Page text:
Ayers Saint Gross’ design calls for preserving the naturally wooded site, and includes sustainable strategies such as using native plants and reducing development footprint.
The landscape design incorporates four major elements: defining a pedestrian connection, developing safe crossings, protecting an environmentally sensitive area, and establishing clear entry gates.
This prototype is a high-performing sustainable floating wetland committed to water quality, habitat diversity, and resiliency within urban aquatic environments.
This showcase residence hall creates a new identity for underclass housing on Ringling College of Art and Design’s campus.
A large land area presents a major opportunity to create a district that supports the university’s mission.
The Science, Engineering, and Technology Building sets the standard for community college science buildings in Maryland.
For the landscape master plan, safety and connectivity were the themes. Outdoor spaces of a variety of scales were constructed as extensions of interior living spaces, offering opportunities for passive recreation, interaction, and collaboration.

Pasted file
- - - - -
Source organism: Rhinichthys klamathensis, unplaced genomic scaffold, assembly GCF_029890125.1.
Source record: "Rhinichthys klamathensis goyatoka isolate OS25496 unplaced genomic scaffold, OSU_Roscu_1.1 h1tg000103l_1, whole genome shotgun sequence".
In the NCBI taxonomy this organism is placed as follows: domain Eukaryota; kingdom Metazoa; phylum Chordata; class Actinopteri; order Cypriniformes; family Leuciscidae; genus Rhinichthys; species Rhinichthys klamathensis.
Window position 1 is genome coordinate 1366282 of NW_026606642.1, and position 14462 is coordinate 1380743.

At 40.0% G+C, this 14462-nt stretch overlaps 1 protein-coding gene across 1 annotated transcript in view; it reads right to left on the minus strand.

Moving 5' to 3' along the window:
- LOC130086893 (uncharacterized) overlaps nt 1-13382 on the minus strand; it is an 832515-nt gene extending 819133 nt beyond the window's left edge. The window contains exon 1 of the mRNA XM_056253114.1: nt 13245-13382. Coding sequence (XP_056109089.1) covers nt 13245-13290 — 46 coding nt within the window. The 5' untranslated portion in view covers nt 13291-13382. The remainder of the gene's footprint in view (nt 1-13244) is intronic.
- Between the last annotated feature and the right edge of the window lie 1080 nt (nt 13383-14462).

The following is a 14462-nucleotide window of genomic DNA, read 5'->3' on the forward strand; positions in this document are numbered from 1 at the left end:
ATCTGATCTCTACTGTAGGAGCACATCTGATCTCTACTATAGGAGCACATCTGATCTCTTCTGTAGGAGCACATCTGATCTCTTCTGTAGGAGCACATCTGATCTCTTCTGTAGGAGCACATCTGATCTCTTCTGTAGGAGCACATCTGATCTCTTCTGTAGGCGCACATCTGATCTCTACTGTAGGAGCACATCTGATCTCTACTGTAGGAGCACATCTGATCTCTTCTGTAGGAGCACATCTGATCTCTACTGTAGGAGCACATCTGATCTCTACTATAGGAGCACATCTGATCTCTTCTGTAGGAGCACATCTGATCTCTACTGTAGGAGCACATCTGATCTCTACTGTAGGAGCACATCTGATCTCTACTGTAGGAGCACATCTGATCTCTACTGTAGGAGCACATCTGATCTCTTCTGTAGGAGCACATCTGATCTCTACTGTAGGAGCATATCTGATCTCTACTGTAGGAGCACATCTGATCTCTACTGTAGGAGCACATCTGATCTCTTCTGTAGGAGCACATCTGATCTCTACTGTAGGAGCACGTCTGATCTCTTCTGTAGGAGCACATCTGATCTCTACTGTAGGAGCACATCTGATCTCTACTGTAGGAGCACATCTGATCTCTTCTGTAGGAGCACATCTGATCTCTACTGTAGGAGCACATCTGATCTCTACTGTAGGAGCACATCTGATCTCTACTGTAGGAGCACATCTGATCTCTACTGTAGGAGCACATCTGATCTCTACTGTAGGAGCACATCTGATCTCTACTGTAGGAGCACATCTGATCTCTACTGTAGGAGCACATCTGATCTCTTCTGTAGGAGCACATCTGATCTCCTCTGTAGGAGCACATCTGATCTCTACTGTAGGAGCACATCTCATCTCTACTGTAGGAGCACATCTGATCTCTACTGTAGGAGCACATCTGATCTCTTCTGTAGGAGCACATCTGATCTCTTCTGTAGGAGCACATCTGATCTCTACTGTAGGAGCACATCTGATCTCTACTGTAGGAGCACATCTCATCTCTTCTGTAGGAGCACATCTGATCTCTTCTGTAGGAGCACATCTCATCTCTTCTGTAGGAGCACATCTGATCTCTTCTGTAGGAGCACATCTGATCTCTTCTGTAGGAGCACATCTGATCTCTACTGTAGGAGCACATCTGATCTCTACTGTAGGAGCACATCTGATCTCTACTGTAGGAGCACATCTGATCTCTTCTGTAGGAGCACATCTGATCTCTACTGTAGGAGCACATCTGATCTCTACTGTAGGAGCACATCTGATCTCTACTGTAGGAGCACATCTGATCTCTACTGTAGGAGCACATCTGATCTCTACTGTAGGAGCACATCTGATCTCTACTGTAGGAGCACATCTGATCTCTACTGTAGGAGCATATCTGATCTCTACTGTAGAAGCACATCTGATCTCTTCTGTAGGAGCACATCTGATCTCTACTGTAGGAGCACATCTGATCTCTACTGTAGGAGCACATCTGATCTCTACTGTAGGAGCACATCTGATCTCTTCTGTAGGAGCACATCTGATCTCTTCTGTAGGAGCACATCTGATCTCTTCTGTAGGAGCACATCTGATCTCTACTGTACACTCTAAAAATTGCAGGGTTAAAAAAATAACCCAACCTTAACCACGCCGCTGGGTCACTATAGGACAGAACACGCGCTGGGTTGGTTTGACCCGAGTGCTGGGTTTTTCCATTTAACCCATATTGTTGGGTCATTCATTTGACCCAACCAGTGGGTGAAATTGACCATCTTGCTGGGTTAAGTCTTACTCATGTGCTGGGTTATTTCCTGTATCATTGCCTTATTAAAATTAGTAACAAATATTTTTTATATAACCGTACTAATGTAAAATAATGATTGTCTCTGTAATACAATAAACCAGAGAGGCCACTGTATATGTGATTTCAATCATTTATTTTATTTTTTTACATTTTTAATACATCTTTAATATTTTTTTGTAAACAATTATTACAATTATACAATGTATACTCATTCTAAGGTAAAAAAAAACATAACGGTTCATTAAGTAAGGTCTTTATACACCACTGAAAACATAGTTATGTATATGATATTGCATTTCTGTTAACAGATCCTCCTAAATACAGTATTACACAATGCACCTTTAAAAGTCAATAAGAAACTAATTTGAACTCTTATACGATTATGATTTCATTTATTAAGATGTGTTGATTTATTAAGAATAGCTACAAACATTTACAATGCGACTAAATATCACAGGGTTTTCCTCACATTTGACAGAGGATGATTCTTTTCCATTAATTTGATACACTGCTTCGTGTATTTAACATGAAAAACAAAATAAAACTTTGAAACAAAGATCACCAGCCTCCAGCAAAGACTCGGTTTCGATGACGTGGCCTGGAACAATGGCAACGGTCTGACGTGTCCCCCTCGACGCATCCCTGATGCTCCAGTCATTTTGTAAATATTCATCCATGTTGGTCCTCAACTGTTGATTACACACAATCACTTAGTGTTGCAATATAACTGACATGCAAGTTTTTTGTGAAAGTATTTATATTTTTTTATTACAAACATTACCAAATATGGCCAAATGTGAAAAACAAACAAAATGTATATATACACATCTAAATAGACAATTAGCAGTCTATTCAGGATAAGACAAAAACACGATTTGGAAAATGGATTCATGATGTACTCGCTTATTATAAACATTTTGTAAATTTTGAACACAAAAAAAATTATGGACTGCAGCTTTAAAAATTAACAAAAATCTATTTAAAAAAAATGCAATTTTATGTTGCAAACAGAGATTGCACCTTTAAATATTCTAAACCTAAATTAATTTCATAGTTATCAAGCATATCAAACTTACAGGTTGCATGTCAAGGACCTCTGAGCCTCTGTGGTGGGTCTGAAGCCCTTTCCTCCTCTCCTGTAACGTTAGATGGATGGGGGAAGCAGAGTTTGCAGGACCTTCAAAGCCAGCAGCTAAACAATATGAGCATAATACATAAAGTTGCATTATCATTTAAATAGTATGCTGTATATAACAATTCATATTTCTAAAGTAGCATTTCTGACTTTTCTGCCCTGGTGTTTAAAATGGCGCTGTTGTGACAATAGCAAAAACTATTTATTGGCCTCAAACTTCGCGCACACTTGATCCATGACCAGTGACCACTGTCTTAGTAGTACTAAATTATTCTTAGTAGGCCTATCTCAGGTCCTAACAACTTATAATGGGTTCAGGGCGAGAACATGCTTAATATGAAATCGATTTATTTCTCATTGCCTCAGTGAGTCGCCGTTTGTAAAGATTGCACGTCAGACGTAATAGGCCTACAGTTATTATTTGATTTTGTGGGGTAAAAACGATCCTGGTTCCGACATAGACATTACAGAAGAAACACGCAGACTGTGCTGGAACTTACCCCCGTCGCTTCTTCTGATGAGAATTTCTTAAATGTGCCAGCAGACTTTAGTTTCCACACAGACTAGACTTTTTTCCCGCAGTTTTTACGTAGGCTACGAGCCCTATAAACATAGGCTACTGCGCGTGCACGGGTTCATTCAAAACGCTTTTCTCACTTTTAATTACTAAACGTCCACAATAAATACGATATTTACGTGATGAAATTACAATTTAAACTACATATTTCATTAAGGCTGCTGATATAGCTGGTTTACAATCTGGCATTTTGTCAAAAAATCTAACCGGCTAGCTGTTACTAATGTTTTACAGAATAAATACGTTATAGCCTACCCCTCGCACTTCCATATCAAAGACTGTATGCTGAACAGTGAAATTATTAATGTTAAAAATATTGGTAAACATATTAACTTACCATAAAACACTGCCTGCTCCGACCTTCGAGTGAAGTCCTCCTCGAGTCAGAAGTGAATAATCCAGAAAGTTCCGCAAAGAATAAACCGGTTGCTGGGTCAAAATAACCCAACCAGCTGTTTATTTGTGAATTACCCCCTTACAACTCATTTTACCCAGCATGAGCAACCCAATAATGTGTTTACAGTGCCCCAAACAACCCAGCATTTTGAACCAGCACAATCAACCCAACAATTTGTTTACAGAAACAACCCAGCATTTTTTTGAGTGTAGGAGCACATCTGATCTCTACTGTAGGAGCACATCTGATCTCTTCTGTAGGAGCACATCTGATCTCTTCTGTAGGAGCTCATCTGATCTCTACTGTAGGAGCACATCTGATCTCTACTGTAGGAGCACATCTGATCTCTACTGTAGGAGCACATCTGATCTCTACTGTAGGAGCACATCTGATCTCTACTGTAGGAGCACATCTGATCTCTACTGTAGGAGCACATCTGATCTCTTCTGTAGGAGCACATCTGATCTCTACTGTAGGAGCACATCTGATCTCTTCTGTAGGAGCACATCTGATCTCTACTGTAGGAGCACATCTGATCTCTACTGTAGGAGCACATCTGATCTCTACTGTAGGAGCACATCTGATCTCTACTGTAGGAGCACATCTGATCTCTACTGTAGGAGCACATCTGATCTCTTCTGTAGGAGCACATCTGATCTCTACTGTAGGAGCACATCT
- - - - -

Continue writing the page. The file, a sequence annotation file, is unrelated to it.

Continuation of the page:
This garage was one of the first in the country to achieve a certification under Green Business Certification Inc.’s (GBCI) new ParkSmart program that recognizes sustainable garages.
The landscape design for this new building creates thresholds into the new precinct and expresses stormwater best management practices.
Lafayette’s quad area was transformed by reinforcing the pedestrian-oriented nature of the campus and by inserting landscapes which respond to the College’s history and architectural context.
This 12.2-acre brownfield was transformed into a conservation demonstration park, featuring bird and insect habitats, a rec pier, and a trail network.